The Ancient Greeks were a race of very religious people who believed strongly in their gods and goddesses. Not only did they believe in the presence of their gods, they actually believed that the gods often intervened in their lives. Due to such a strong belief, the Greeks held their gods in the highest regard and had the utmost respect and reverence for them. Furthermore, they established certain types of relationships with their gods, usually not relationships in a physical sense, but relationships nonetheless.
Many examples of such relationships are evident through the relationships demonstrated between characters of Homer’s epic, The Odyssey.
One such relationship that the Greeks had with their gods were that they were forever trying to please them and in certain cases, their efforts were awarded. The Greeks all did their part to show respect for the gods through methods such as prayer and sacrifice, which are both evident in The Odyssey. However, in some cases, it seems that such respect was mutual, as demonstrated by some of the relationships portrayed by Homer.
One such relationship was between Odysseus and Athena. The latter develops an extensive bond with the mere mortal because she sees herself in him. Due to this, she helps Odysseus out on many occasions, like when she begs her father, Zeus, to allow her to aid Odysseus in his quest to find home. She pleads, even saying, “My own heart is broken for Odysseus” (1. 68), and is able to convince him. Only through Athena’s pleading does Zeus have the incentive to dispatch Hermes to free Odysseus from Calypso’s island, allowing him to eventually find home.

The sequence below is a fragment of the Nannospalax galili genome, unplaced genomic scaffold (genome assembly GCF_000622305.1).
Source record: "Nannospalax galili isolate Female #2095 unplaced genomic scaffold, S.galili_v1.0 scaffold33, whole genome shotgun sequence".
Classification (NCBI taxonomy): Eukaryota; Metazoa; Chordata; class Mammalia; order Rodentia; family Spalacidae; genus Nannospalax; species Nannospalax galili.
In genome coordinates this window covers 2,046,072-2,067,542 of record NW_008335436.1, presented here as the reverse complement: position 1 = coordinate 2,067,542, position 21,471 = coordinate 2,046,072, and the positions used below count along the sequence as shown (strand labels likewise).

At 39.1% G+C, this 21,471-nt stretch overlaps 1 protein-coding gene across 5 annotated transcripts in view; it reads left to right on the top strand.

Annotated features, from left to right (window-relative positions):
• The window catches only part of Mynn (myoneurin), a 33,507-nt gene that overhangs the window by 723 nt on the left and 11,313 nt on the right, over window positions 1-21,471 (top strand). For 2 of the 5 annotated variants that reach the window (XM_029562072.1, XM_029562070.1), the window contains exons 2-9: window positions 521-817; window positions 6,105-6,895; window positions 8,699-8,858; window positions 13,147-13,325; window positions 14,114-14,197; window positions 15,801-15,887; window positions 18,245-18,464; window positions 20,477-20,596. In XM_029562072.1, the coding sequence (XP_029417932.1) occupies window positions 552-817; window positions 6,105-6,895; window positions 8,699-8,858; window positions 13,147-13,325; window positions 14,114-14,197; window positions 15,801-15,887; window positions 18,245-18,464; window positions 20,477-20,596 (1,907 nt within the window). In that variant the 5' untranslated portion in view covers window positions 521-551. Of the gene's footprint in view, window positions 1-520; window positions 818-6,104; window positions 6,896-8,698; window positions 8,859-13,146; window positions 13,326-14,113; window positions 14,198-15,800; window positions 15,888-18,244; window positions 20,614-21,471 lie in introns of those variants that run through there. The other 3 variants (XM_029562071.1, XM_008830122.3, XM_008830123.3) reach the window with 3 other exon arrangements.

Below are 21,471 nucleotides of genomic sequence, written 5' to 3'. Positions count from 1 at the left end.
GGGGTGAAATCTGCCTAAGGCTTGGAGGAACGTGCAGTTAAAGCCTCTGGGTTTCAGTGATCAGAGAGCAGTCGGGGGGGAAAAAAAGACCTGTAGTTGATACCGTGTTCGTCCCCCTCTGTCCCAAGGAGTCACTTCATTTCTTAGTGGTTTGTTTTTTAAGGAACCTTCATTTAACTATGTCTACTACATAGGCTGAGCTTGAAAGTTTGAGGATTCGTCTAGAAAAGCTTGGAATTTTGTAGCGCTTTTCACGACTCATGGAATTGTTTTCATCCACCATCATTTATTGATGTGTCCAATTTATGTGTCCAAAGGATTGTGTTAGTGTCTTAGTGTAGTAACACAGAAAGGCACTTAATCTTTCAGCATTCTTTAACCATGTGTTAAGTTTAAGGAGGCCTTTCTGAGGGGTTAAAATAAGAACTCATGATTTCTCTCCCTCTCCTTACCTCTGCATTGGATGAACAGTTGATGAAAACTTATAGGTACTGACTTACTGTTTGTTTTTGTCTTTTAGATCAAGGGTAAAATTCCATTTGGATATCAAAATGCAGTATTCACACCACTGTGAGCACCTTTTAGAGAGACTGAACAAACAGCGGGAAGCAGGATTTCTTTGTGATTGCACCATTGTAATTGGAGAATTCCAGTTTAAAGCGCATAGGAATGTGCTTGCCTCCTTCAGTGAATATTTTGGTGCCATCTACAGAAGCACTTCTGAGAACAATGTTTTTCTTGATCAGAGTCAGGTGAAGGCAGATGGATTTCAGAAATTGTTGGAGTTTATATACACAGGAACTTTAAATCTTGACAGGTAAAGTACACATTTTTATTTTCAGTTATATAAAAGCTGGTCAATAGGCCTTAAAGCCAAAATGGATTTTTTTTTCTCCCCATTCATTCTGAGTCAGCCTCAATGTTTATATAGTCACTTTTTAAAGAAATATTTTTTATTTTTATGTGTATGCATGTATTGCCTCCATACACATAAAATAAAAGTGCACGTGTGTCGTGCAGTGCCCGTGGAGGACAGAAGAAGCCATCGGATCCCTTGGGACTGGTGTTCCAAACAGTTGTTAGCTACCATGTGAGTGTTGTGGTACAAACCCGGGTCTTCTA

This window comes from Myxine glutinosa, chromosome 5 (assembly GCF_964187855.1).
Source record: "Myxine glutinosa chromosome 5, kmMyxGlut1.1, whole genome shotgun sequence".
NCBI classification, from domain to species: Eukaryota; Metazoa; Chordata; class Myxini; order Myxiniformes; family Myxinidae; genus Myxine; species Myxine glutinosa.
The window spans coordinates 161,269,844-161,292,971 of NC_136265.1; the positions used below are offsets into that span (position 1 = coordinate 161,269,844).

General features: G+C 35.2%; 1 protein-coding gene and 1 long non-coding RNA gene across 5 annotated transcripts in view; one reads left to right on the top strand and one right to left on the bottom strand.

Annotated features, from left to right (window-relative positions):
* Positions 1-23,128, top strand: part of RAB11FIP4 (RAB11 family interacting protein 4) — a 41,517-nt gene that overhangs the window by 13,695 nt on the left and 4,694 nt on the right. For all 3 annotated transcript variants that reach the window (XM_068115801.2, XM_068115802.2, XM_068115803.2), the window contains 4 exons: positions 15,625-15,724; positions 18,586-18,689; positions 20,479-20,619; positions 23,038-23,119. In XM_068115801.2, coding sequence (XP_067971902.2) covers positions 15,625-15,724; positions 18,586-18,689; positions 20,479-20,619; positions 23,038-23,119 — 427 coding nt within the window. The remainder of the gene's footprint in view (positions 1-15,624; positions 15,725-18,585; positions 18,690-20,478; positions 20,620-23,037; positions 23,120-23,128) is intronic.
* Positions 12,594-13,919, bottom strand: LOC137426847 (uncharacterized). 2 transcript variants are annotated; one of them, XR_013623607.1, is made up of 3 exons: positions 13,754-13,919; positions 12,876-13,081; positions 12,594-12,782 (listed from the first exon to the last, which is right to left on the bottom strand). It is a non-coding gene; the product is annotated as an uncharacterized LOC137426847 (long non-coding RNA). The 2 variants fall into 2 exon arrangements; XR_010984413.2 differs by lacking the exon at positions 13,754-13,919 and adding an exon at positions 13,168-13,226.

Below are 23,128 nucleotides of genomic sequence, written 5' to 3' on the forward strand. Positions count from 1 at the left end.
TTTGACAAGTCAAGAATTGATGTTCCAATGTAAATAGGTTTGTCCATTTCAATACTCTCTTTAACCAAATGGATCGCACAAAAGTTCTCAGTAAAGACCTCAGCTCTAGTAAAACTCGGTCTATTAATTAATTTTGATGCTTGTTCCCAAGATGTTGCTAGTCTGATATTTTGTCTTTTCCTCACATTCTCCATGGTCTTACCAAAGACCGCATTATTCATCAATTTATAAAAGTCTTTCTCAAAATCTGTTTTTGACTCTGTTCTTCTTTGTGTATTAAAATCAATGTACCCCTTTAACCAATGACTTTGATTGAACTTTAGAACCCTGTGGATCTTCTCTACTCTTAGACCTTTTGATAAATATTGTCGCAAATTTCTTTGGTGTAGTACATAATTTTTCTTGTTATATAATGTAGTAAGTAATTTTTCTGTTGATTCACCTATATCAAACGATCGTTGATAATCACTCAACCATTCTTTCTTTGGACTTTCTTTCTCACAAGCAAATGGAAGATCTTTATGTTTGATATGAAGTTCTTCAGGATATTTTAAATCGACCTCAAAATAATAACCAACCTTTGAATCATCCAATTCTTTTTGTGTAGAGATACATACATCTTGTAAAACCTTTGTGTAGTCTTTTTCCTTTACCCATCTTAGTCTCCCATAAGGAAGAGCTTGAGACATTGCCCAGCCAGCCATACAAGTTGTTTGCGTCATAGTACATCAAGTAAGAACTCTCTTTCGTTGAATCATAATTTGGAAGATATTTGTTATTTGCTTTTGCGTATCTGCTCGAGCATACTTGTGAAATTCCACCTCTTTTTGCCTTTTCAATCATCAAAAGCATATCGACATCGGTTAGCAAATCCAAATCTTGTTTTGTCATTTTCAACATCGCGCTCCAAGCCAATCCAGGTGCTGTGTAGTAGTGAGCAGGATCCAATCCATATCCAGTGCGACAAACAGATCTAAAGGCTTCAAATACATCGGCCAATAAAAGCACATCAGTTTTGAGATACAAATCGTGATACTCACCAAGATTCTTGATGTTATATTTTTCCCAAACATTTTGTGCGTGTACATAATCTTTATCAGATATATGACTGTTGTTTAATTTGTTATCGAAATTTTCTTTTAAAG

Another example of this type of relationship is between Athena and Telemachus, Odysseus’s son. Only through her guidance does Telemachus mature as the epic progresses, learning his responsibilities as a prince and becoming more assertive. He finally takes charge, taking the initiative to find his father and confronting the suitors. An example of Athena’s guidance is when visits Ithaca, giving him friendly advice under the disguise of being a stranger. She gives him a nudge in the right direction, at one point saying, “If I were you, I should take steps to make these men disperse” (1. 318-319). Yet another example of such positive divine intervention is through the relationship between Athena and Penelope.
The grey-eyed goddess respects Odysseus’ cunning wife and sometimes soothes her loneliness by helping her sleep. At the end of the epic, she even makes the night longer so that the lovers would have more time to get reacquainted. As Homer writes, “The rose Dawn might have found them weeping still had not grey-eyed Athena slowed the night” (23. 271-272). Athena’s goodwill helped mortals on numerous occasions in The Odyssey, demonstrating an example of the relationship between the Greeks and Gods where the mortals’ reverence was rewarded.